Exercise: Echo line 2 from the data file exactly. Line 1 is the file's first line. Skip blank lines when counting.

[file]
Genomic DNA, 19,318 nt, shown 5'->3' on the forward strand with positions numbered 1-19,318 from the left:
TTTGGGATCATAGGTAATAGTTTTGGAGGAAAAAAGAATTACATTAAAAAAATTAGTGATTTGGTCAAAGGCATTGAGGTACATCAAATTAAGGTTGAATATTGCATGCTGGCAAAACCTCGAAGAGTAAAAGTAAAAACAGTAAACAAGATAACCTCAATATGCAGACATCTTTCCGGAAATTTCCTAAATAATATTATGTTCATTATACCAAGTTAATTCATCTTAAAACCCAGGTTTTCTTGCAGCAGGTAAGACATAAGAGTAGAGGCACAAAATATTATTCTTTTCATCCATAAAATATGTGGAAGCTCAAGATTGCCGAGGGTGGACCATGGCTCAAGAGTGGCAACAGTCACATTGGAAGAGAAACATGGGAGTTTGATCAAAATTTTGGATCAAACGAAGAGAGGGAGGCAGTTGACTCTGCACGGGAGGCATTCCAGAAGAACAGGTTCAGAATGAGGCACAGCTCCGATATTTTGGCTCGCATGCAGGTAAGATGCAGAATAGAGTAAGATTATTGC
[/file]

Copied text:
TTTGGGATCATAGGTAATAGTTTTGGAGGAAAAAAGAATTACATTAAAAAAATTAGTGATTTGGTCAAAGGCATTGAGGTACATCAAATTAAGGTTGAATATTGCATGCTGGCAAAACCTCGAAGAGTAAAAGTAAAAACAGTAAACAAGATAACCTCAATATGCAGACATCTTTCCGGAAATTTCCTAAATAATATTATGTTCATTATACCAAGTTAATTCATCTTAAAACCCAGGTTTTCTTGCAGCAGGTAAGACATAAGAGTAGAGGCACAAAATATTATTCTTTTCATCCATAAAATATGTGGAAGCTCAAGATTGCCGAGGGTGGACCATGGCTCAAGAGTGGCAACAGTCACATTGGAAGAGAAACATGGGAGTTTGATCAAAATTTTGGATCAAACGAAGAGAGGGAGGCAGTTGACTCTGCACGGGAGGCATTCCAGAAGAACAGGTTCAGAATGAGGCACAGCTCCGATATTTTGGCTCGCATGCAGGTAAGATGCAGAATAGAGTAAGATTATTGC